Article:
W. Md. College fraternities clear record on hazing Drinking incident involved group that had no charter

December 04, 1997|By Anne Haddad | Anne Haddad,SUN STAFF

The buzz around Western Maryland College the past month and a half has been about the student who got drunk in a fraternity hazing, then crashed a car into a vice president's front porch.

But the college's Greek organizations want to set the record straight -- he's not one of theirs and they don't want the whole flap to give fraternities at the Westminster campus a bad name.

The incident involved a small underground fraternity called "Preachers," which lost its charter about 15 years ago.

Its members never reapplied, choosing to remain independent of the college, according to Philip Sayre, vice president and dean of student affairs.

Mainstream fraternities worry that students, especially freshman, might not understand the distinction between the Preachers and official organizations, said Sean O'Connor, president of the college's Inter-Greek Council.

"It takes one bad apple," said O'Connor, a member of Phi Delta Theta.

O'Connor, a senior, said the council asked Sayre to send a campuswide memo explaining that "the group of individuals calling themselves 'Preachers' is not a part of the College Greek system."

The official name of the fraternity is Delta Pi Alpha. The nickname has its roots in the college's origins as a Methodist school.

But Sayre said he sent the memo also because alcohol abuse is not limited to one small underground fraternity.

"It's not just this group," Sayre said. "Obviously, alcohol is a part of life on a college campus. One of the most important things in dealing with alcohol [abuse] prevention is to talk about it constantly."

The incident that sparked the memo occurred Oct. 23, Sayre said. An underage student returned to the college after drinking at the off-campus apartment of former students who said they were members of the underground fraternity.

"The student was involved in a hazing ritual that included the consumption of large amounts of alcohol," Sayre said.

The student drove back to campus and crashed into the front porch of Gieman House on West Main Street.

Gieman House is where Sayre lives.

Less than a month later, the college Honor and Conduct Board suspended the student through this semester and the January term and ordered him to enroll in an alcohol treatment program.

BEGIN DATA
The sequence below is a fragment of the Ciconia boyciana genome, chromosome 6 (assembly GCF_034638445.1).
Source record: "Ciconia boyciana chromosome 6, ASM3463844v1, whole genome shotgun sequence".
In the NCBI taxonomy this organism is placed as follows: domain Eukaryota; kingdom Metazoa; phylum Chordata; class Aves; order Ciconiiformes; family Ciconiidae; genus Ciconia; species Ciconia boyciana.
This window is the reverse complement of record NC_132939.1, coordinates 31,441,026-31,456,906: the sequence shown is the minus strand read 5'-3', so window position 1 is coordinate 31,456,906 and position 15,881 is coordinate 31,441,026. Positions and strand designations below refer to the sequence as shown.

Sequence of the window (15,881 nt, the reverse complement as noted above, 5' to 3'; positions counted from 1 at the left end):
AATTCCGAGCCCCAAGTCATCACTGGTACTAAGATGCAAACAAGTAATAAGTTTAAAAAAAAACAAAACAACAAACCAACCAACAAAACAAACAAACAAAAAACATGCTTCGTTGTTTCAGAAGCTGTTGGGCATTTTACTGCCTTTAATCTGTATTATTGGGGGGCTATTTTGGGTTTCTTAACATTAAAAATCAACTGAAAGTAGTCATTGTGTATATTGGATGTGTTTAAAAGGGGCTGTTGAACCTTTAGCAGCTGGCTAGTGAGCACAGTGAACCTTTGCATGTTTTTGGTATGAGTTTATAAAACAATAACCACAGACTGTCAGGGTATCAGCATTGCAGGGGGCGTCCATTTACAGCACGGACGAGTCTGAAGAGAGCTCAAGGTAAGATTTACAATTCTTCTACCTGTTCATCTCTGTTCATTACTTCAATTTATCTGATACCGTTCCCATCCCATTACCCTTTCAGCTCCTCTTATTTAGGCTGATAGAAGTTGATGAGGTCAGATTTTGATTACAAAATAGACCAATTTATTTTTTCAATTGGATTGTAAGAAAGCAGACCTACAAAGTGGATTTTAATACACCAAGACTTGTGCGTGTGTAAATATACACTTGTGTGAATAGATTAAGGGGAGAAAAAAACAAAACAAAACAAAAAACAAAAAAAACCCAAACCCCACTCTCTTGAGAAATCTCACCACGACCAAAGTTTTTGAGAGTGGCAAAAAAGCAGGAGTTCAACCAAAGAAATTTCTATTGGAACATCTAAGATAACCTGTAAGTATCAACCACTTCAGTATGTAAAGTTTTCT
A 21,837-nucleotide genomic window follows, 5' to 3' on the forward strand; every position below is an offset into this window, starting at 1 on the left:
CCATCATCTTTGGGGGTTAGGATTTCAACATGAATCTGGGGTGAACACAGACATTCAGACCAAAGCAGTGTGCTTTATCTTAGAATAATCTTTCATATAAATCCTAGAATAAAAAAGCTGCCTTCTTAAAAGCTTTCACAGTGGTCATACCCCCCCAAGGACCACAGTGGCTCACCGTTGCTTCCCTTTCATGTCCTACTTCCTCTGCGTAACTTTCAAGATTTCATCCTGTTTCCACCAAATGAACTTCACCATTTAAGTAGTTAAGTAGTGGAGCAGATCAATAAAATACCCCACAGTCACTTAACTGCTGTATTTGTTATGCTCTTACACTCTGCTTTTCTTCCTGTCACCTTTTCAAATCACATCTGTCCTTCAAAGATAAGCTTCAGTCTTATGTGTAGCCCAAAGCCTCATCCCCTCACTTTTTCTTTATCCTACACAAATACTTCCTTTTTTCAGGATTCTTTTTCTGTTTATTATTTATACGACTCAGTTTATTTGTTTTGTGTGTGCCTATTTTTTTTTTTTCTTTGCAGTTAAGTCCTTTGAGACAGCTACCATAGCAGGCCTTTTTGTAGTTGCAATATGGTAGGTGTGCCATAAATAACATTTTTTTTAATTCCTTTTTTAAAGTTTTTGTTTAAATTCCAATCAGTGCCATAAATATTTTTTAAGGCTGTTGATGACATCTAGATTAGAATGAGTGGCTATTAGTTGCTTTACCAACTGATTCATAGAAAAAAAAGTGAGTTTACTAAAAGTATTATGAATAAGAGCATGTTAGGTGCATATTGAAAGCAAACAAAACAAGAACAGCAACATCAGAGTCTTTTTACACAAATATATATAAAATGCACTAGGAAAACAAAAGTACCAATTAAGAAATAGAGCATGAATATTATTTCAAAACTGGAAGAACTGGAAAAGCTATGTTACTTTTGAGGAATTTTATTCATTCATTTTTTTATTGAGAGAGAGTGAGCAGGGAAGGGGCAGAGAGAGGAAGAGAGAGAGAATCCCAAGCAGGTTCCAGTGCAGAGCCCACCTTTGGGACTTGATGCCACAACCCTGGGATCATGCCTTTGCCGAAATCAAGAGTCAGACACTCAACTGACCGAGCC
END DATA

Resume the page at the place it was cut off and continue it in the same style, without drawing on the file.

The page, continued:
Preachers is a longtime local fraternity that once was among the largest and most influential on campus. A reunion this summer of Preachers from the 1960s drew about 200 members and their wives. The group remained prominent until the early 1980s, when the college revoked the fraternity's charter for eight years over hazing and alcohol abuse that nearly caused the death of a student, said Sayre.

In 1990, Sayre said, the fraternity became eligible to reapply for official status, and he contacted leaders to encourage them to do so.

"I felt it would be healthier if they joined the Greek community and abided by all the rules governing the other organizations," Sayre said.

Members chose not to reapply.

This lack of recognition means they are not eligible for money the college gives to the other nine Greek organizations, may not book college spaces for parties or meetings, and may not ask to have a floor or block of floors reserved for their members in a dormitory. The college has no separate houses or buildings for fraternities and sororities. Western Maryland does not ban students from joining Preachers, nor from wearing clothing that bears the name or the Greek letters Delta Pi Alpha, Sayre said.

O'Connor said official fraternities and sororities believe the situation is unfair.

"This organization could do anything it wanted and not be punished by the school," O'Connor said, while his fellow official Greeks live by rules set by the school.

Pub Date: 12/04/97

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